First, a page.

The surge of grain cargoes through the Port of Thunder Bay is easing back to normal levels after a year of "remarkable grain volumes," the port authority said in a July 8 release.
Grain shipments for this year remain above average, but well behind last year’s peak volumes. The record Prairie grain stock from 2020 has been substantially moved to market due to strong rail movement to Canadian ports last fall and winter, the authority said.
Grain cargoes moved through the port in June amounted to more than 582,400 tonnes, down from the 905,240 tonnes recorded during the same month last year.
To date, the port has handled more than 2.7 million tonnes of grain in 2021, down from the 3.2 million tonnes that transitted Thunder Bay during the same period last year. The port's five-year average is more than 2.5 million tonnes.
The authority said early shipping season loadings at the port were effectively very strong; the current year-to-date grain tally is the third highest of the past 25 seasons.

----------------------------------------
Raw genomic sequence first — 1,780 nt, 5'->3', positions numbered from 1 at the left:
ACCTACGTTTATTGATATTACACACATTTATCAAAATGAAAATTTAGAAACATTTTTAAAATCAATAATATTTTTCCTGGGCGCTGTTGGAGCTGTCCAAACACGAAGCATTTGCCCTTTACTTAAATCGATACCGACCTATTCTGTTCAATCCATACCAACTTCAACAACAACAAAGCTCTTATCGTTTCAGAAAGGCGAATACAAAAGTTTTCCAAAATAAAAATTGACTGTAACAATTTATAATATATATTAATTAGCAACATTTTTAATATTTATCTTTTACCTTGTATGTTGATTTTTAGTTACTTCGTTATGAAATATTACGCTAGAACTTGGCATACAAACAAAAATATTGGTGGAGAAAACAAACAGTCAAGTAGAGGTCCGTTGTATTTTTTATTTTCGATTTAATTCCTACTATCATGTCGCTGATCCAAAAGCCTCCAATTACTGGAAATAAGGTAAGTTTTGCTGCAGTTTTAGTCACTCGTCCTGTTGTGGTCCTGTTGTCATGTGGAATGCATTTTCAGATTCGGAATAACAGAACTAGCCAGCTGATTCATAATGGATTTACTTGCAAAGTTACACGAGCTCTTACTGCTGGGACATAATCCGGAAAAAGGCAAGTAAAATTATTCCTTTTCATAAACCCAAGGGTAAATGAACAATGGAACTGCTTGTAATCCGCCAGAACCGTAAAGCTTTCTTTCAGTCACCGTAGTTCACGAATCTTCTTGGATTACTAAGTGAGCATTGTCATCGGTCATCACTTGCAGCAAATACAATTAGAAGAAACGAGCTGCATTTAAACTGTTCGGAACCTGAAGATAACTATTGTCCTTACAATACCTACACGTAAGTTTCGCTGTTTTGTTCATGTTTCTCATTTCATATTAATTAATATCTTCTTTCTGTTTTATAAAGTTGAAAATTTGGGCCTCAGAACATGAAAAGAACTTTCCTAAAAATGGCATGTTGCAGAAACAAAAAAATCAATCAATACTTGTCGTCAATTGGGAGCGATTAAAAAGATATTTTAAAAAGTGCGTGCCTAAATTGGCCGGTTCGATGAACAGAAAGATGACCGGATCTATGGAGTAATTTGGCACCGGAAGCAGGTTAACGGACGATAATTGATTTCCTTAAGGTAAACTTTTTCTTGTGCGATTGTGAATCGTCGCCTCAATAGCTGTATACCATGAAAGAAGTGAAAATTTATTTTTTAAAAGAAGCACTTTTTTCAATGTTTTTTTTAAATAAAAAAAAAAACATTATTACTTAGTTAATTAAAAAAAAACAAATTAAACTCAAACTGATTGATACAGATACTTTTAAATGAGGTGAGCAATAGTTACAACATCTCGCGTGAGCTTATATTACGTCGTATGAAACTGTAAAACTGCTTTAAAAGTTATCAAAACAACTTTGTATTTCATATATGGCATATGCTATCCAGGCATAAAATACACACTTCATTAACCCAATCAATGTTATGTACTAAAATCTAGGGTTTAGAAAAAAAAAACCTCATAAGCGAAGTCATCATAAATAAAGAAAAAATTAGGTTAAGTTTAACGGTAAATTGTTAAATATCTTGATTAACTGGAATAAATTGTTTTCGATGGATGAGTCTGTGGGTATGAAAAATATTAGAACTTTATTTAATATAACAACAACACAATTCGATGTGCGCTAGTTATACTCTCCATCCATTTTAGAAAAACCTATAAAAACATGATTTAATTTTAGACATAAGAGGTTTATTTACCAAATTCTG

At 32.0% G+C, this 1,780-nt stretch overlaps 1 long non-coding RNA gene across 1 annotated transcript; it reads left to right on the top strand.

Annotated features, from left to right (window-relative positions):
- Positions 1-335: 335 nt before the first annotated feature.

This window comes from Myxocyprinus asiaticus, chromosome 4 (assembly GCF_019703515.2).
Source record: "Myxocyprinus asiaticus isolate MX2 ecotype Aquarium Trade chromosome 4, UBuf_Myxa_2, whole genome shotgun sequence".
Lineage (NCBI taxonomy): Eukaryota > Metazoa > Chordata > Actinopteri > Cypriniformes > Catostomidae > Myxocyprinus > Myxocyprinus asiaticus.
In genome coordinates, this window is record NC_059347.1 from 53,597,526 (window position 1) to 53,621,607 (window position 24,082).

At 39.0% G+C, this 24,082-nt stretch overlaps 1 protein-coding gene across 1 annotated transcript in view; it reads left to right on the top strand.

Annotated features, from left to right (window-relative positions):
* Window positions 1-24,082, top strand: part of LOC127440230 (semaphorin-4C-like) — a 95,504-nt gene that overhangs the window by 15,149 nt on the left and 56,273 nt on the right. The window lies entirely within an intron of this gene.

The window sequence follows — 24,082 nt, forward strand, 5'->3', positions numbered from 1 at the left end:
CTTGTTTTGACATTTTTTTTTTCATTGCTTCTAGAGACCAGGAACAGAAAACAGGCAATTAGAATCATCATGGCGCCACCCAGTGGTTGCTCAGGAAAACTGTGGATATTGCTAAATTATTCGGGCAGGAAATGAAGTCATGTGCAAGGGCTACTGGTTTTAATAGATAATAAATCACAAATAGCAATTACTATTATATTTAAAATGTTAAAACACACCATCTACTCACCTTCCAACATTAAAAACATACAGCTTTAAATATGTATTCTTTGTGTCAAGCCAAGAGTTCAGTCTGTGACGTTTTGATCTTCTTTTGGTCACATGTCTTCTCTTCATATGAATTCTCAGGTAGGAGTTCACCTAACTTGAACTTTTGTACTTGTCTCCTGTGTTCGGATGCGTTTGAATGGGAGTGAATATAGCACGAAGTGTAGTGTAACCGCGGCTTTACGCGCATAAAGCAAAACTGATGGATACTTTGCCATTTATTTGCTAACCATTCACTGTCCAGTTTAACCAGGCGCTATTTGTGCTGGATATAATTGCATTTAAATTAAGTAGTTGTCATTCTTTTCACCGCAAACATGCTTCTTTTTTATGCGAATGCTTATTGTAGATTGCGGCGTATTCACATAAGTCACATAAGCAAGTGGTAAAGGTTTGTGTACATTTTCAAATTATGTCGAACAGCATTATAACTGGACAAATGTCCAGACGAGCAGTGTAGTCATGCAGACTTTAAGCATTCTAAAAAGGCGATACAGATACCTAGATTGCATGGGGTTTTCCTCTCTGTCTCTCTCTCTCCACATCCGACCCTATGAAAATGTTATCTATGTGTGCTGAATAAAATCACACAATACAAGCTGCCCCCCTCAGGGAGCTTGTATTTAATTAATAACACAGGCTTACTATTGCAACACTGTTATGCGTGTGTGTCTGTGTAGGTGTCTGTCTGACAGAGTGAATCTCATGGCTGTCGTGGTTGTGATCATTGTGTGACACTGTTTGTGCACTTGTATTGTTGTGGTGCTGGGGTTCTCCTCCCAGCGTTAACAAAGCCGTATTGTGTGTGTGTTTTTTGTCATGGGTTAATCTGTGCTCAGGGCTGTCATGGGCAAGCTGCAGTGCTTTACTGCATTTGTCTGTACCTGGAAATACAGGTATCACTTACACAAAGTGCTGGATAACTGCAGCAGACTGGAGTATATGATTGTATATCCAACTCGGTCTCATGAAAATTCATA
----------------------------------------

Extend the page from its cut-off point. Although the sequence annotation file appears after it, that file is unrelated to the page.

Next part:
Other cargos are rebounding from five-year lows experienced in 2020. Year-over-year gains were reported in June for both coal and potash shipments.
Almost 70,800 tonnes of potash moved through the port last month, compared to 16,485 tonnes during June 2020. Outbound coal shipments for June were 83,370 tonnes, up substantially from the 57,300 tonnes moved in June 2020.
Keefer Terminal, the authority said, continues to have a very strong shipping season.
Marine cargoes received last month included dimensional engines, structural steel, and pre-fab modules, capping off a strong quarter highlighted by imports of steel and phosphate fertilizer. The terminal handled more than 3,600 tonnes of general freight compared to 732 tonnes in June 2020.
Thirty-six domestic and saltwater vessels checked into the port in June, compared to 50 to June last year.